I recently had the pleasure of visiting the Banqueting House and the ceiling is wonderful. The clever people of the Historic Royal Palaces have put in a mirrored table so you can study it without getting a crick in your neck.
    G x

    1. They say the name 'White Hall', then morphed into Whitehall, derived from its structure that was made of white stone. That's funny about the table and a crick in your neck. They should do that at the Vatican where you can see Michelangelo's frescoes in the Sistine Chapel.

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  10. So sad about the artwork that was lost and all these magnificent castles destroyed, either through deliberate acts of warfare or accidents such as fire. What's exciting about English history is that so many places still remain, that you can visit and envisage the lives of all past occupants.

  11. So sad about the artwork that was lost and all these magnificent castles destroyed, either through deliberate acts of warfare or accidents such as fire. What's exciting about English history is that so many places still remain, that you can visit and envisage the lives of all past occupants.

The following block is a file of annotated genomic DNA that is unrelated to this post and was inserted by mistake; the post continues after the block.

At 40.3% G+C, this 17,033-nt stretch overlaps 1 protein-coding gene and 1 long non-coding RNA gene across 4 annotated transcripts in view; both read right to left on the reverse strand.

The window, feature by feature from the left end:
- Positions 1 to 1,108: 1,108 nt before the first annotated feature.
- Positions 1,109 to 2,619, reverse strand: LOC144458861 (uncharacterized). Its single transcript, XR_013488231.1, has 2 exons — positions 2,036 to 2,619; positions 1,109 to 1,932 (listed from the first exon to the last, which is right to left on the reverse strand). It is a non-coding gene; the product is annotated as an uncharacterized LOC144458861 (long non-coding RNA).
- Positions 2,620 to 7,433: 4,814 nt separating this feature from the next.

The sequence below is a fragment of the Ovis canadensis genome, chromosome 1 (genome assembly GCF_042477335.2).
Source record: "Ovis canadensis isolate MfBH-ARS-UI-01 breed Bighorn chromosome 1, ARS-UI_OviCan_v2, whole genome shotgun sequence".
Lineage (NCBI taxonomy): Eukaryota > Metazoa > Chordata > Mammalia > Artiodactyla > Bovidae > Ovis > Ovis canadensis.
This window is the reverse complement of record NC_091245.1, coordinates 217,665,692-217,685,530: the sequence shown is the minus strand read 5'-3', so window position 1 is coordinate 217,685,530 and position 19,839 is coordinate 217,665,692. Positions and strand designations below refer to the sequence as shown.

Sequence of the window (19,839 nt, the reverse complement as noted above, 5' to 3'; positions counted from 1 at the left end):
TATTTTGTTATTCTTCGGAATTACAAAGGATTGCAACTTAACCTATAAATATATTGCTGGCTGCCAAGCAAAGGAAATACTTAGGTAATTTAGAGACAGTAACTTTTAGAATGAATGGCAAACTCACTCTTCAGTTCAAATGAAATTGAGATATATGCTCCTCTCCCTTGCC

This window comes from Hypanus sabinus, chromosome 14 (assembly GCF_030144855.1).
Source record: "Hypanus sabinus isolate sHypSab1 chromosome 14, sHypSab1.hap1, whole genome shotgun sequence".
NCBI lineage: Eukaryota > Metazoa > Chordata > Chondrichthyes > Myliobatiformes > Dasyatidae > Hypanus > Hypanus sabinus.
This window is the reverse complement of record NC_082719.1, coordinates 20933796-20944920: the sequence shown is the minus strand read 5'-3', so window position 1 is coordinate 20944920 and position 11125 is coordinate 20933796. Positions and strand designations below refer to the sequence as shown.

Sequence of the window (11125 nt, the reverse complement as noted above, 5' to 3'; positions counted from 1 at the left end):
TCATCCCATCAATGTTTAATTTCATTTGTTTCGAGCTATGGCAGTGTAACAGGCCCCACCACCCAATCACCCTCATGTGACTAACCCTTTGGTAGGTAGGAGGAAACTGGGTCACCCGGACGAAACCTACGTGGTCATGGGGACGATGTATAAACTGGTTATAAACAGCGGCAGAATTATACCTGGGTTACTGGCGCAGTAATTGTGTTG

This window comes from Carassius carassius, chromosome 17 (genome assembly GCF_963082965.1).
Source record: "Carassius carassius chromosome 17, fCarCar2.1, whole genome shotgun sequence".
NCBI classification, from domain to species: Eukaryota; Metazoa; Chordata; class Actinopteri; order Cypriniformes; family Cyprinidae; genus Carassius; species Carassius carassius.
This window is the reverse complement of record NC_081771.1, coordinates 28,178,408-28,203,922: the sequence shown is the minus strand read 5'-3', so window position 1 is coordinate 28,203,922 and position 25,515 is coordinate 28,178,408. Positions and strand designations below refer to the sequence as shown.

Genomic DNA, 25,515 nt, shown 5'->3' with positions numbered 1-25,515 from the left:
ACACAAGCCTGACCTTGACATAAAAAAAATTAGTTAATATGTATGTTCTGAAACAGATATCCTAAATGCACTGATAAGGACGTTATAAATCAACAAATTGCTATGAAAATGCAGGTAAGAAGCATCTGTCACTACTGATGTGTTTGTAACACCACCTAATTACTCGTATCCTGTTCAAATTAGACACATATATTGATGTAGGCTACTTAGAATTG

12. So sad about the artwork that was lost and all these magnificent castles destroyed, either through deliberate acts of warfare or accidents such as fire. What's exciting about English history is that so many places still remain, that you can visit and envisage the lives of all past occupants.

  13. I LOVE this site. I just signed up. I visited London a few years back (hope to go again) and saw the Banquet Hall. The history of this old palace is fascinating. I am very interested in this book.